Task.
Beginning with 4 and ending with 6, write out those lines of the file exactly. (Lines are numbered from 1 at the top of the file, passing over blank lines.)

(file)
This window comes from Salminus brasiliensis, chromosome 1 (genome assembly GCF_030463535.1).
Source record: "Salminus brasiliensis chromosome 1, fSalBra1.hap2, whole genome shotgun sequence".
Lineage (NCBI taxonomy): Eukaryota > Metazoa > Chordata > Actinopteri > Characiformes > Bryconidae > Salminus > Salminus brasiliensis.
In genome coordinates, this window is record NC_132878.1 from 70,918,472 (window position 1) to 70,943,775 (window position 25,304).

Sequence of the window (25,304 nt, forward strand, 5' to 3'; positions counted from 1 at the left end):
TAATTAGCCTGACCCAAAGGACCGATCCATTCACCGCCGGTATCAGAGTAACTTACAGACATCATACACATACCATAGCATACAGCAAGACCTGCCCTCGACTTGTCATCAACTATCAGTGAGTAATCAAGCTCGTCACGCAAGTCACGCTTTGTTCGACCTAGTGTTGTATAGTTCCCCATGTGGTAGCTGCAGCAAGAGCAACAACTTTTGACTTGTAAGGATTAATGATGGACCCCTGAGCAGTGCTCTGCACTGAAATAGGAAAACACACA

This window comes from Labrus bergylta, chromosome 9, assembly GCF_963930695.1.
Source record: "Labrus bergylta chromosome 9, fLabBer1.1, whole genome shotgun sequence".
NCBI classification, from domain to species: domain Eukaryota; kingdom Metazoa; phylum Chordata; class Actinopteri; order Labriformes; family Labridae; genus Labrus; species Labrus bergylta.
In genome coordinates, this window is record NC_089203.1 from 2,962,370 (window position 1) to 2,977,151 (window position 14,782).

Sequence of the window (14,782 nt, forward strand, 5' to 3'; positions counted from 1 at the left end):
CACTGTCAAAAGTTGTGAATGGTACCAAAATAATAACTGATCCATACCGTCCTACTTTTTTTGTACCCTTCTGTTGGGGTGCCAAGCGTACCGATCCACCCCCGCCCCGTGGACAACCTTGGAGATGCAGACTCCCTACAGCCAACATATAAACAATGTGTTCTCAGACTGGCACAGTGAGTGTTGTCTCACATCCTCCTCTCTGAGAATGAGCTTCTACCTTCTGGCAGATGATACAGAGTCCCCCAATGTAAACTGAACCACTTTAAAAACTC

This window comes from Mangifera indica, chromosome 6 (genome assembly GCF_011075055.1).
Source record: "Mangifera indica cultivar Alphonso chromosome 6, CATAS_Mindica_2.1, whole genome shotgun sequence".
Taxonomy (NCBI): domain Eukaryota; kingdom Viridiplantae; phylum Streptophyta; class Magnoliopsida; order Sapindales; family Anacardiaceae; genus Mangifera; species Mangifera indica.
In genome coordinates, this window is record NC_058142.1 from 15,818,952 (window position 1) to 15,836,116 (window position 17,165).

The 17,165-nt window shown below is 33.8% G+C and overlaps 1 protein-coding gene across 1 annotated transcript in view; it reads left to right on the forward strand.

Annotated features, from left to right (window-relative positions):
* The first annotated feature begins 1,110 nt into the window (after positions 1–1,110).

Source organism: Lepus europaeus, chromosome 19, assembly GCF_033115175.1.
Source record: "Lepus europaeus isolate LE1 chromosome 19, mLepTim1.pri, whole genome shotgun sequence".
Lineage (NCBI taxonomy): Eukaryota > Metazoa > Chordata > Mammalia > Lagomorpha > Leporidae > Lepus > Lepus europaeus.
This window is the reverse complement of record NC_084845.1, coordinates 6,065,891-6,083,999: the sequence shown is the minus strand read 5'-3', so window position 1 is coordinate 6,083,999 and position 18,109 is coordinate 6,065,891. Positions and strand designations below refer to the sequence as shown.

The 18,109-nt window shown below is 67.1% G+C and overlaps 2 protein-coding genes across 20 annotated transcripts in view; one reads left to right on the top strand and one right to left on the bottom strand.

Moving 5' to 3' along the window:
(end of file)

In genome coordinates, this window is record NC_132878.1 from 70,918,472 (window position 1) to 70,943,775 (window position 25,304).

Sequence of the window (25,304 nt, forward strand, 5' to 3'; positions counted from 1 at the left end):
TAATTAGCCTGACCCAAAGGACCGATCCATTCACCGCCGGTATCAGAGTAACTTACAGACATCATACACATACCATAGCATACAGCAAGACCTGCCCTCGACTTGTCATCAACTATCAGTGAGTAATCAAGCTCGTCACGCAAGTCACGCTTTGTTCGACCTAGTGTTGTATAGTTCCCCATGTGGTAGCTGCAGCAAGAGCAACAACTTTTGACTTGTAAGGATTAATGATGGACCCCTGAGCAGTGCTCTGCACTGAAATAGGAAAACACACA